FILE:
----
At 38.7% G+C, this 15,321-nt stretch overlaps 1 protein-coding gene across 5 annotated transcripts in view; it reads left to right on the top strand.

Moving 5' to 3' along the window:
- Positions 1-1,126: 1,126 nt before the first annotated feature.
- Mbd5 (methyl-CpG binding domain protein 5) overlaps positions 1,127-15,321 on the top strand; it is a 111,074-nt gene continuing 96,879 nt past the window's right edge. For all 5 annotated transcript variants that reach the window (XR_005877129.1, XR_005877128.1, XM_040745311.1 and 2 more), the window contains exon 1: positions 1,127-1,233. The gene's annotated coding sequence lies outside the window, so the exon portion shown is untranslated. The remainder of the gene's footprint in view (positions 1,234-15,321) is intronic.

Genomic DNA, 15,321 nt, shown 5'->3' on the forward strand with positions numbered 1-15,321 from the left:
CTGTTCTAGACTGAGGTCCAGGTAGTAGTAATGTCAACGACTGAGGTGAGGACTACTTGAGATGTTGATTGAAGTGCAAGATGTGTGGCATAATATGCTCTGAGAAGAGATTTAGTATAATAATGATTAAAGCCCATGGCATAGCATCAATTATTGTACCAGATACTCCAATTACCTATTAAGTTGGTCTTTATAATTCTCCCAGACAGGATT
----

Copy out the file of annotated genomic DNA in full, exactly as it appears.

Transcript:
At 38.7% G+C, this 15,321-nt stretch overlaps 1 protein-coding gene across 5 annotated transcripts in view; it reads left to right on the top strand.

Moving 5' to 3' along the window:
- Positions 1-1,126: 1,126 nt before the first annotated feature.
- Mbd5 (methyl-CpG binding domain protein 5) overlaps positions 1,127-15,321 on the top strand; it is a 111,074-nt gene continuing 96,879 nt past the window's right edge. For all 5 annotated transcript variants that reach the window (XR_005877129.1, XR_005877128.1, XM_040745311.1 and 2 more), the window contains exon 1: positions 1,127-1,233. The gene's annotated coding sequence lies outside the window, so the exon portion shown is untranslated. The remainder of the gene's footprint in view (positions 1,234-15,321) is intronic.

Genomic DNA, 15,321 nt, shown 5'->3' on the forward strand with positions numbered 1-15,321 from the left:
CTGTTCTAGACTGAGGTCCAGGTAGTAGTAATGTCAACGACTGAGGTGAGGACTACTTGAGATGTTGATTGAAGTGCAAGATGTGTGGCATAATATGCTCTGAGAAGAGATTTAGTATAATAATGATTAAAGCCCATGGCATAGCATCAATTATTGTACCAGATACTCCAATTACCTATTAAGTTGGTCTTTATAATTCTCCCAGACAGGATT